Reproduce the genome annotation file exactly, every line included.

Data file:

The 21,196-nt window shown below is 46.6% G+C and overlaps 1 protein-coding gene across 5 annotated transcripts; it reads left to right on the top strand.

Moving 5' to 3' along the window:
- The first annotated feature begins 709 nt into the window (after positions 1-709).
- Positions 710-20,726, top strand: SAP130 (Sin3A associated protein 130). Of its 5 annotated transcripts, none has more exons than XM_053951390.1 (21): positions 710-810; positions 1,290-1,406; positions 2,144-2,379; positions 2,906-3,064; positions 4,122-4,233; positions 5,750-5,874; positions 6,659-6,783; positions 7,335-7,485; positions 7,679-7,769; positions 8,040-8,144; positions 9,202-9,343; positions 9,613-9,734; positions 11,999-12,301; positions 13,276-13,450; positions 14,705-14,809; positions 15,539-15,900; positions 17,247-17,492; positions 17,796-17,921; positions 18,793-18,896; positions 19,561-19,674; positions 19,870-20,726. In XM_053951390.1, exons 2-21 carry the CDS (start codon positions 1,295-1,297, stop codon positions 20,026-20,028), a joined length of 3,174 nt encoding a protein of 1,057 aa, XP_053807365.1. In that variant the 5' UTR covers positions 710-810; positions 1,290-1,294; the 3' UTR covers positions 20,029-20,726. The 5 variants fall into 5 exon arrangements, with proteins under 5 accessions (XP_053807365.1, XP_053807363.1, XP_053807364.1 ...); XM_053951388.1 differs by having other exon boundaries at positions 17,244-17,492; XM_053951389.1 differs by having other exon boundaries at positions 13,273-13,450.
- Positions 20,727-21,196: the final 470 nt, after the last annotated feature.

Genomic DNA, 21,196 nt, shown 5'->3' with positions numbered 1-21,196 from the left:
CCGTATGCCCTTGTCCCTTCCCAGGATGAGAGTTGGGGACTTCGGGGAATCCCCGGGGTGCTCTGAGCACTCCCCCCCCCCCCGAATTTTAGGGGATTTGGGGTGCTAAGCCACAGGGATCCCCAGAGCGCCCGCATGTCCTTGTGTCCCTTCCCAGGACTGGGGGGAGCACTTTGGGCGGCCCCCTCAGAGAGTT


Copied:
The 21,196-nt window shown below is 46.6% G+C and overlaps 1 protein-coding gene across 5 annotated transcripts; it reads left to right on the top strand.

Moving 5' to 3' along the window:
- The first annotated feature begins 709 nt into the window (after positions 1-709).
- Positions 710-20,726, top strand: SAP130 (Sin3A associated protein 130). Of its 5 annotated transcripts, none has more exons than XM_053951390.1 (21): positions 710-810; positions 1,290-1,406; positions 2,144-2,379; positions 2,906-3,064; positions 4,122-4,233; positions 5,750-5,874; positions 6,659-6,783; positions 7,335-7,485; positions 7,679-7,769; positions 8,040-8,144; positions 9,202-9,343; positions 9,613-9,734; positions 11,999-12,301; positions 13,276-13,450; positions 14,705-14,809; positions 15,539-15,900; positions 17,247-17,492; positions 17,796-17,921; positions 18,793-18,896; positions 19,561-19,674; positions 19,870-20,726. In XM_053951390.1, exons 2-21 carry the CDS (start codon positions 1,295-1,297, stop codon positions 20,026-20,028), a joined length of 3,174 nt encoding a protein of 1,057 aa, XP_053807365.1. In that variant the 5' UTR covers positions 710-810; positions 1,290-1,294; the 3' UTR covers positions 20,029-20,726. The 5 variants fall into 5 exon arrangements, with proteins under 5 accessions (XP_053807365.1, XP_053807363.1, XP_053807364.1 ...); XM_053951388.1 differs by having other exon boundaries at positions 17,244-17,492; XM_053951389.1 differs by having other exon boundaries at positions 13,273-13,450.
- Positions 20,727-21,196: the final 470 nt, after the last annotated feature.

Genomic DNA, 21,196 nt, shown 5'->3' with positions numbered 1-21,196 from the left:
CCGTATGCCCTTGTCCCTTCCCAGGATGAGAGTTGGGGACTTCGGGGAATCCCCGGGGTGCTCTGAGCACTCCCCCCCCCCCCGAATTTTAGGGGATTTGGGGTGCTAAGCCACAGGGATCCCCAGAGCGCCCGCATGTCCTTGTGTCCCTTCCCAGGACTGGGGGGAGCACTTTGGGCGGCCCCCTCAGAGAGTT